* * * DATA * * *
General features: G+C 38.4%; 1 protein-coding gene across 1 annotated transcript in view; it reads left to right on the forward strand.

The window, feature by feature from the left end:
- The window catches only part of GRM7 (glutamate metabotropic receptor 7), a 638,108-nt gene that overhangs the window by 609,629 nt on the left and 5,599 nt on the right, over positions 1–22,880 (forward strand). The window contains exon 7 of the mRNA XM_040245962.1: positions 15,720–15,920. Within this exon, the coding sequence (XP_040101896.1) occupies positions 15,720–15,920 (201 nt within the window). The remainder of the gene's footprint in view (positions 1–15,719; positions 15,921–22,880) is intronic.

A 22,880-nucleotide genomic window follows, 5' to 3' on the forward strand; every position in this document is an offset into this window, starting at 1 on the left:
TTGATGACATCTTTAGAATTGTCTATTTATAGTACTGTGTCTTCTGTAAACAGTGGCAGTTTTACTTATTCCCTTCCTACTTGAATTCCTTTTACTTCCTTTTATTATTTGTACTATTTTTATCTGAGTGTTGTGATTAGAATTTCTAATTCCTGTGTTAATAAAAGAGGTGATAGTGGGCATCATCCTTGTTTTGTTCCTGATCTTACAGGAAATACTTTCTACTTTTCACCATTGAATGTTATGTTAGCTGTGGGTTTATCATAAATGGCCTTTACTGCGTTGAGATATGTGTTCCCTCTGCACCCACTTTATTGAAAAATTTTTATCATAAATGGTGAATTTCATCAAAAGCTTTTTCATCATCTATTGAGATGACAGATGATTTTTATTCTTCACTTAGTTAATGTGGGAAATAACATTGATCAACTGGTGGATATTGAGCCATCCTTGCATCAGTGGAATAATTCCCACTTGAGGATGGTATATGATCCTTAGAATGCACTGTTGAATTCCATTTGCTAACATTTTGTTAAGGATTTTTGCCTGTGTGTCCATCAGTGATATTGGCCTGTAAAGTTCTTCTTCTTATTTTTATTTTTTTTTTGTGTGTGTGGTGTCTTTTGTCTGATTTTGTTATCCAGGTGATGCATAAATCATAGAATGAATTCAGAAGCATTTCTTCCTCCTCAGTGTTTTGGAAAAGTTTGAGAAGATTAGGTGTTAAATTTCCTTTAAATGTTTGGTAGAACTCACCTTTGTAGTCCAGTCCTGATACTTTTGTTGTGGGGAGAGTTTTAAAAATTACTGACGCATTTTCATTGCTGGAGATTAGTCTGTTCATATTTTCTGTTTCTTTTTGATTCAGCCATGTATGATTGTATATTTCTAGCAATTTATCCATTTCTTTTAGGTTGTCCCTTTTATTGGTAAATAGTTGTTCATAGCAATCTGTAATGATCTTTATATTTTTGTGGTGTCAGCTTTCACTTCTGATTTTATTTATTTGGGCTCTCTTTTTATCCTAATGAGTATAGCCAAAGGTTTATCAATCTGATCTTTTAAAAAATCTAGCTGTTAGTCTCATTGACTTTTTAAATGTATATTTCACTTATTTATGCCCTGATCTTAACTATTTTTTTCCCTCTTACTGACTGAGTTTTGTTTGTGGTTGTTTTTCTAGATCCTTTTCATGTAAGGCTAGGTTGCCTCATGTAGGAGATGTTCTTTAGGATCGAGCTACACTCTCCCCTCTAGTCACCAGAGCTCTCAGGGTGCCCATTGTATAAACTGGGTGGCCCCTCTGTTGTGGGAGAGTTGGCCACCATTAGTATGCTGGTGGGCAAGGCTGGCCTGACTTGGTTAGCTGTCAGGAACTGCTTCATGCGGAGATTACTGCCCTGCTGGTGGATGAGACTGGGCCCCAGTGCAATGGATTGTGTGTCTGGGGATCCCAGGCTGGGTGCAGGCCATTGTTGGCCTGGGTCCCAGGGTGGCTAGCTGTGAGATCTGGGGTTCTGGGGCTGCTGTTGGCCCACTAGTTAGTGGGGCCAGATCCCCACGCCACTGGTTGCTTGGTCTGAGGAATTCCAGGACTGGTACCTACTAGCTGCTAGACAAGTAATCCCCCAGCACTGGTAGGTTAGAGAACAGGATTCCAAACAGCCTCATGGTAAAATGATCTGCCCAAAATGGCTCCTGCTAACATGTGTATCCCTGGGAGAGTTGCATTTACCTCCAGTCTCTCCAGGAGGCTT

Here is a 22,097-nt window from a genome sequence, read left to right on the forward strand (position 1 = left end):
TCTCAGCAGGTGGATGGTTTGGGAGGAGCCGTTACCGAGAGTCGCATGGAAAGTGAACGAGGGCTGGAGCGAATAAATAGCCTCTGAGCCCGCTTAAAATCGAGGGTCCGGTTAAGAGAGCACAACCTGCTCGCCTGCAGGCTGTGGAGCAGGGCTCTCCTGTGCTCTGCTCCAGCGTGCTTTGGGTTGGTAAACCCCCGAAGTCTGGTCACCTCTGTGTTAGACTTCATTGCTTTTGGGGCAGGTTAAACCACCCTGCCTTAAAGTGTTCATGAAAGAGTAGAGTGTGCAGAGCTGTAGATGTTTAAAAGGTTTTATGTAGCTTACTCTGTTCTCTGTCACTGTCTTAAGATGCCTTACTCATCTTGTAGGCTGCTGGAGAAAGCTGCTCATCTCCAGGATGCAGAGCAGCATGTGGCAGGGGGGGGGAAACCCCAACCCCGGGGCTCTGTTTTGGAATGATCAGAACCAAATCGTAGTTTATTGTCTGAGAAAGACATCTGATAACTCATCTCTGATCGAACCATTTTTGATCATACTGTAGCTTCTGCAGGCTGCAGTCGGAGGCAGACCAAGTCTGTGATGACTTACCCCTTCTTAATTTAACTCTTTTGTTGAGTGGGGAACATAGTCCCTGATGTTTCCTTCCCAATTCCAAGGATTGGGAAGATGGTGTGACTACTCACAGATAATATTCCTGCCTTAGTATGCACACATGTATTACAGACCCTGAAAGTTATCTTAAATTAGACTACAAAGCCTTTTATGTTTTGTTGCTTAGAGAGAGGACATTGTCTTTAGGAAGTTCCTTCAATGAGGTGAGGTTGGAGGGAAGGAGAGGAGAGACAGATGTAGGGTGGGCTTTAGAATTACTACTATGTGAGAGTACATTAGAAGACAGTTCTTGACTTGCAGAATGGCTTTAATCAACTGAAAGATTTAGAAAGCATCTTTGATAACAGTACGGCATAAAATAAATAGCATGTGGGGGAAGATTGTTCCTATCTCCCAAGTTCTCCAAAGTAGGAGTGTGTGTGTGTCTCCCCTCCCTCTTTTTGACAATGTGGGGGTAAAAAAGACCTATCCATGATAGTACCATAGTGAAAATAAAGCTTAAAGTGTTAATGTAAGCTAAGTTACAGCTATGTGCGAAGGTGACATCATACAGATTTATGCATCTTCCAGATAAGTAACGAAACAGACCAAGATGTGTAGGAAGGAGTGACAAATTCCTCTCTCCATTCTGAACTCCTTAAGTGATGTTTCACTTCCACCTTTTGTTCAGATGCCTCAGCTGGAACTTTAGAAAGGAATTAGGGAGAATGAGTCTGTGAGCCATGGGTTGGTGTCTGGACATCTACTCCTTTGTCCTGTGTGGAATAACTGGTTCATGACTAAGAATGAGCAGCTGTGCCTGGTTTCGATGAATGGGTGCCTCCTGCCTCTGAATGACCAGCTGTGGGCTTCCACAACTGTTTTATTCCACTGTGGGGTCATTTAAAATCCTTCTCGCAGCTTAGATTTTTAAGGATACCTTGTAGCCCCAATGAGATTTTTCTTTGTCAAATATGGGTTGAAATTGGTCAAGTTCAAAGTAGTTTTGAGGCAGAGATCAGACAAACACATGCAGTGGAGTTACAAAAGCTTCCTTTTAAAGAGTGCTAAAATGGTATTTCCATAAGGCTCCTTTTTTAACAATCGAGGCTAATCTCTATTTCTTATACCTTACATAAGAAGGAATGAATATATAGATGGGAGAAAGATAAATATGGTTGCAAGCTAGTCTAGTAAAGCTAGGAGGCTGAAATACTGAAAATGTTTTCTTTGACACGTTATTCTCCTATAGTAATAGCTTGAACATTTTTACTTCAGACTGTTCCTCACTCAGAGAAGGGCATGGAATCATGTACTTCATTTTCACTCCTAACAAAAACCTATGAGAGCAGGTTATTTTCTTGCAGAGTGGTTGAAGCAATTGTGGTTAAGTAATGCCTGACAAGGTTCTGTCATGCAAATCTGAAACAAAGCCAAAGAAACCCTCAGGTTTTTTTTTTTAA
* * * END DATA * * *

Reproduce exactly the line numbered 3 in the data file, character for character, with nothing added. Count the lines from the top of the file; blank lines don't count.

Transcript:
- The window catches only part of GRM7 (glutamate metabotropic receptor 7), a 638,108-nt gene that overhangs the window by 609,629 nt on the left and 5,599 nt on the right, over positions 1–22,880 (forward strand). The window contains exon 7 of the mRNA XM_040245962.1: positions 15,720–15,920. Within this exon, the coding sequence (XP_040101896.1) occupies positions 15,720–15,920 (201 nt within the window). The remainder of the gene's footprint in view (positions 1–15,719; positions 15,921–22,880) is intronic.